The idea of sexuality developing in stages is nothing new to social scientists. But the idea that sexuality is a continuous process that begins from the inside, well before gonadarche, and extends into adulthood is a conceptual advance. These new data from sexual orientation research force a reevaluation of the social and health models of sexual development. No longer can the brain at puberty be treated as a black box, which is suddenly able to process sexual stimuli de novo at the time of gonadal change. (183)


Given that casual (self-)observation has always pointed to a more extended period of sexual development, one might wonder how much of the popular idea of a youth overwhelmed at puberty by a sudden flood of sex hormones owes more to dramaturgy, from Vienna or Hollywood, than to psychology.

The place of puberty (qua sexual maturation) in society as an important moment in life was handed down, from Roman and later canon law, it appears, with an exclusive view to marriage and procreation. It is well known, that as late as in 18th century France, the sexual activity of children before their maturation was simply ignored.

Now, the new meaning of puberty could obviously not be based upon observation, but may be yet another example of changing historical semantics: with the delay of marriage and the appearance of youth on the historical stage, puberty lost its old importance, only to be re-commissioned into a different rôle. (A story not here to be told.)

Was it only associated with the masturbation hysteria from the late 18th century onwards? Note also the parallel with the purely legal concept of `consent' today, which has also taken on ontological dimensions.


One question arises immediately: for what purpose a child's entry into sexuality is staged in this way? Why do we develop sexual interest that early, without in most cases outwardly realizing them? Only, it seems, to direct our regards and educate our desires.

Evidently, not procreation per se is the purpose of the delay, but perhaps growing phantasies which might foster the ability to love, perhaps wrapping the still unborn desire into more altruistic clothes, perhaps enriching/generalising the libido. If culture pays off, it should make sense, evolutionary. I mention the idea, perhaps forgotten, that a child profits from a time to grow inwardly, to cherish its ideas etc.

It makes perhaps the individual more able to associate specific meanings with procreation, the evolutionary raison d'être of all and everything. So let's speculate that it would allow a more cultural bias in mate selection etc.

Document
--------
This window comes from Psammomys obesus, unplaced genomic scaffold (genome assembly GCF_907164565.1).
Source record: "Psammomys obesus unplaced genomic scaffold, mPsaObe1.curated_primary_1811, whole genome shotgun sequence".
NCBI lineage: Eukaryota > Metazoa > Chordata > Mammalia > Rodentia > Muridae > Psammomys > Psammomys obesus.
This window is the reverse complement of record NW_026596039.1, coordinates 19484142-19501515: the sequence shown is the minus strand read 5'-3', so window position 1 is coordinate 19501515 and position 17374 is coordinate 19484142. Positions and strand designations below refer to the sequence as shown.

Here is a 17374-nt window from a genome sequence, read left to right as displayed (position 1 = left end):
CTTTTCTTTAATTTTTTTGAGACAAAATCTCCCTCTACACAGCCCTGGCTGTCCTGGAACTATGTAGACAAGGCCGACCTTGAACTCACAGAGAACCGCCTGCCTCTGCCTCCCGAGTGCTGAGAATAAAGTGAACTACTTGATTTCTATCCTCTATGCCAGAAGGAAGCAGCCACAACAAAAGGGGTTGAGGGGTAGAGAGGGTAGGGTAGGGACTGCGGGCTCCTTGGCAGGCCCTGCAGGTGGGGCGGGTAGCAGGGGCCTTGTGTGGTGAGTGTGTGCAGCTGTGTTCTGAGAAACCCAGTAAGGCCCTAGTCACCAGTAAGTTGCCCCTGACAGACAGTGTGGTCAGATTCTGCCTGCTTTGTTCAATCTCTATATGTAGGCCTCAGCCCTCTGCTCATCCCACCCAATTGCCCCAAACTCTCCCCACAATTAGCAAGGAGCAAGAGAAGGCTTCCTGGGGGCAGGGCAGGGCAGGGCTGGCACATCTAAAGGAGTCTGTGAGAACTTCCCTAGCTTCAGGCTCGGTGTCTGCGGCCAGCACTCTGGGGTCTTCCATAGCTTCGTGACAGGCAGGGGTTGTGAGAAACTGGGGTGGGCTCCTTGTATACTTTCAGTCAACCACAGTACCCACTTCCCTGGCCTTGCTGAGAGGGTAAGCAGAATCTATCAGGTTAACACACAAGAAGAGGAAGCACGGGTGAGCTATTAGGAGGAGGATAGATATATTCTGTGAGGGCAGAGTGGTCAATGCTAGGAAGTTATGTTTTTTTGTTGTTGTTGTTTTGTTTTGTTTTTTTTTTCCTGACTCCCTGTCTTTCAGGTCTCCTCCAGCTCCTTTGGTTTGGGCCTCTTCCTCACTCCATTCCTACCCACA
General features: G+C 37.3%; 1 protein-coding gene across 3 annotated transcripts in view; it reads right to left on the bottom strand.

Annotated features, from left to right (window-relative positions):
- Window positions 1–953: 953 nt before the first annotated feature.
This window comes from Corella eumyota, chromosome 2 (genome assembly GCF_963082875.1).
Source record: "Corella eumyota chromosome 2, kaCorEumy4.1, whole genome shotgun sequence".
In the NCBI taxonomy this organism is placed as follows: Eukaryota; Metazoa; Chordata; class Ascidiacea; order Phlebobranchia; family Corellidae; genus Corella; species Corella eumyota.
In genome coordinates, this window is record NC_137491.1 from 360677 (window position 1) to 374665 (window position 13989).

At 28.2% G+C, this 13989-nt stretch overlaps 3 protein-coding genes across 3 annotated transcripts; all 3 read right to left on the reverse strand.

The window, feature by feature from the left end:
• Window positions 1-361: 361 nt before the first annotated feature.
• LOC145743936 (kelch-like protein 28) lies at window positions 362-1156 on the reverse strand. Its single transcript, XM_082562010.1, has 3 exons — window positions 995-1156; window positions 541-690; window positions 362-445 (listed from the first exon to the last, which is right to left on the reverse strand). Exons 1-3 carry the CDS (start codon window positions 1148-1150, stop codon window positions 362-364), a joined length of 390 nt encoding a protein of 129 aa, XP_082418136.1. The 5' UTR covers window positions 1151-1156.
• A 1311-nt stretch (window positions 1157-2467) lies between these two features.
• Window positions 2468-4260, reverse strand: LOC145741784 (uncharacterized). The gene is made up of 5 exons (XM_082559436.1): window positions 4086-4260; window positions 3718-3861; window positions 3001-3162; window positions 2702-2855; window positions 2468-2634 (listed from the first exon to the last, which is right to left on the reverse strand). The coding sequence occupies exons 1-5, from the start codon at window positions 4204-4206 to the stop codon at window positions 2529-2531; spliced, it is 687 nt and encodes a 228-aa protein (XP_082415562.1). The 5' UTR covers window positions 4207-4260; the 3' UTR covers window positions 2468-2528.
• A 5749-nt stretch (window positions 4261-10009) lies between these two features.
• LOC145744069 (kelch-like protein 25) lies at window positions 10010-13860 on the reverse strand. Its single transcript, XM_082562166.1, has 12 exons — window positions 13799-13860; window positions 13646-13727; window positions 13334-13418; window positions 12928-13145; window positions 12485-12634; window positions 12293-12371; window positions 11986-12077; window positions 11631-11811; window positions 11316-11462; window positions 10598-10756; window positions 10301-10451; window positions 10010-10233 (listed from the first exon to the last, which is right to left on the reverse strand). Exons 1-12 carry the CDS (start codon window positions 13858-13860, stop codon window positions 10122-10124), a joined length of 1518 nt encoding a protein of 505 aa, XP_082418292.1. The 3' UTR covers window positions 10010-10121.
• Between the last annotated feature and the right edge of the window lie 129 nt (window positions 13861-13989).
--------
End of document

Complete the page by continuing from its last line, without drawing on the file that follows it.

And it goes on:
Little is said about the most important of all questions, how the individual child organises its budding sexuality. If the child is more actively involved with its sexual development: what does it with these experiences and their meaning? Both social skills and interpretations are to be developed. And the hormonal development does not make actual experiences redundant, but only prepares the way for them. There are meanings to be associated, experiences interpreted, thus the endogenous moment of sexual awakening remains dependent on the child's environment to flourish.

Here may also be the place for the fact that there are many heterosexual boys who long for an older male partner for this period of their life (the authors assume a fixed sexual orientation by age ten).


The standard deviations given in table 1, more than three years for children of ten years of age, (But beware! These are surely very imprecise data from a small sample) should remind us again that the development of children goes at an individual pace, and that the age in itself does not tell very much about the maturity or ability of a child.


Redefining Puberty

Now ``[r]esearchers need to take into account the hormonal fact that the start of puberty in normal individuals is around ages 6 to 8 and the end of puberty is not until ages 15 to 17.''(182f) Amusing, and a bit reassuring, because many can now be assured, that their feelings were not pathologically early, result of bad influences, or whatever, just normal.

`Normality regained' could be our headline, as the sexual development not only takes longer and starts earlier than hitherto assumed; it must be seen but interwoven with and a part of general development. Sexuality must no longer be considered the great exception that it used to be, where anything developed but sexuality was spared for the great onslaught of the sex hormones. Also the idea of an adult sexuality that pre-exists per se, only to be fetched at puberty, is de-valuated.


There is an ambiguity with respect to the notion of puberty. Most lay people understand, I believe, puberty more loosely, as starting with what the article calls adrenarche, say pubic hair or breast buds. Educated people nowadays very often play with this, using the medical strict definition as as gonadarche (spermarche, menarche) to eschew a discussion of the legal situation. Saying `not before puberty' is a means for them to sound very critical and compassionate while meaning nothing.

This ambiguity finds itself also in the article, this shows that there is a real problem. The decisive point is not that certain psychological changes are not the consequence of the hormones secreted by the gonadal glands, but of those secreted by the adrenal glands, but the fact that these changes are not immediately directed towards procreation, but towards the child's inner development.


1. G. Herdt and A. B. Boxer, Children of Horizons.
New York: Beacon, 1993.

2. A. Pattatucci and D. Hamer, ``Development and familiality of sexual orientation in females,'' Behavior Genetics, vol. 25, pp. 407-420, 1995.

3. D. Hamer, S. Hu, V. Magnuson, N. Hu, and A. Pattatucci, ``A linkage between DNA markers on the X-chromosom and male sexual orientation,'' Science, vol. 261, pp. 321-327, 1993.

4. J. Money and A. Ehrhardt, Man, woman, boy, girl.
Johns Hopkins University Press, 1972.

5. A. B. Boxer, R. Levinson, and A. Peterson, ``Adolescent sexuality,'' in The adolescent as decision-maker (J. Worrel and F. Danner, eds.), pp. 209-244, Academic Press, 1989.

6. L. Parker, ``Adrenarche,'' Endocrinology and Metabolism Clinics of North America, vol. 20, no. 1, pp. 71-83, 1991.